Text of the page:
Smiles are the foundation of how human beings interact, whether for a job interview, on a date, or friends and family photos. It’s how we show ourselves to the world. Smiling is the most recognized human expression and can be perceived from more than 300 feet away.
According to various studies, smiling is considered contagious. Smiling activates the release of neuropeptides, neurotransmitters dopamine, endorphins, and serotonin, which decrease stress levels, relax the body, relieve pain, lower heart rate and blood pressure, and serve as an antidepressant/mood lifter.
There is growing evidence showing that mimicking someone else’s facial expressions is a natural human instinct that allows us to empathize with the feelings of others. For example, if a friend looks sad or angry or tired, you tend to mirror their facial expression in order to better recognize or understand their feelings without even knowing you did. Likewise, a smile can have the same effect.
Why is smiling important for students?
Smiling in education is especially important. The smiling face of a teacher says “love and caring,” and creates a positive vibration among the children who become fearless to express everything. They begin to ask questions. ‘Freedom automatically happens when smile exists in the classroom’. Asking questions then empowers their capacity to learn. During the course of being taught, why are smiles so essential?
Smiles are contagious. Smiles don’t just happen to you by chance, but rather they happen because someone has first made you smile. Learning is a two-way street where both parties learn from each other; hence the smiling face of your teacher will make your learning process more effective. Your teacher’s smiling face will make you feel loved and cared for, which is a very important aspect of a learning environment.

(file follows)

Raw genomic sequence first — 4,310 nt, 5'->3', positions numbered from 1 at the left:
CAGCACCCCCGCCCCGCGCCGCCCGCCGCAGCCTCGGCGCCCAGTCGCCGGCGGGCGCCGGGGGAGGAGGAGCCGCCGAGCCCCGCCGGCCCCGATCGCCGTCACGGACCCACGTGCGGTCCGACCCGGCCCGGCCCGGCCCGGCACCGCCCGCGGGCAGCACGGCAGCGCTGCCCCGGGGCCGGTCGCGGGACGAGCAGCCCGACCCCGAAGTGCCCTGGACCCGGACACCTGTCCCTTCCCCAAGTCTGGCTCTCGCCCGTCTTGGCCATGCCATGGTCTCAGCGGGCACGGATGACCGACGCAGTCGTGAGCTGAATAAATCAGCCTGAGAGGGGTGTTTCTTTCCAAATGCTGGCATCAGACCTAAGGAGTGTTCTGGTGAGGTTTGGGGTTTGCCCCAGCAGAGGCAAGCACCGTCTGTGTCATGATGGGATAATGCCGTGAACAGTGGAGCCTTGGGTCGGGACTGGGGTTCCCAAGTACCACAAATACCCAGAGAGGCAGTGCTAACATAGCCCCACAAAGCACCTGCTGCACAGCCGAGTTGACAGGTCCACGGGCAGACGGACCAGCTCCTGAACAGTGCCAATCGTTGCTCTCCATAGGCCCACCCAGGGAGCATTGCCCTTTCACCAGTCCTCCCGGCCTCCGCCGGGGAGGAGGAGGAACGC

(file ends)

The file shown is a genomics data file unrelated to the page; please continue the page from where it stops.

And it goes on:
First of all, you have to believe that your child can succeed before actually seeing it happen. There is an old saying that “you catch more bees with honey than vinegar.” The same principle goes for children; if they are given compliments and praise, instead of harsh criticism, for doing somewhat good; their self-esteem will grow. As a result, the more positive reinforcement they receive, the more motivated they become to do better in school.
On the other hand, children who are constantly criticized with negative energy tend to shut out what is being said by the teacher and revert to doing whatever they want. They do not pay attention in class because they know that nothing good will come out of it. This creates a negative/destructive learning environment where the child is neither motivated nor interested in doing anything for school. There’s no point, since the only praise they receive comes from their peers.
3 reasons why smiles are contagious
- Its natural
- It meets no boundaries
Other than it being contagious, what are the other positive facts about smiling? First, research shows that there is a positive link between smiling and good health. As humans, we are naturally attracted to people who smile and tend to use that, to draw people to us.
Smiling can work as a natural antidepressant, and the act of smiling activates neural messaging in our brains. In addition, the act of smiling tends to boost your health because it kick-starts your immune system to function more effectively and then makes you more relaxed by releasing neurotransmitters. Smiling at another person can make that person feel rewarded. It can also create happiness and calmness.
Mark Twain said, “The best way to cheer yourself up is to try to cheer somebody else up.” If you’re able to make someone smile today, do it. One smile can make the whole day for that person you smiled at. Even if the smile is forced, it prompts the brain to produce endorphins and serotonin, causing positive emotions.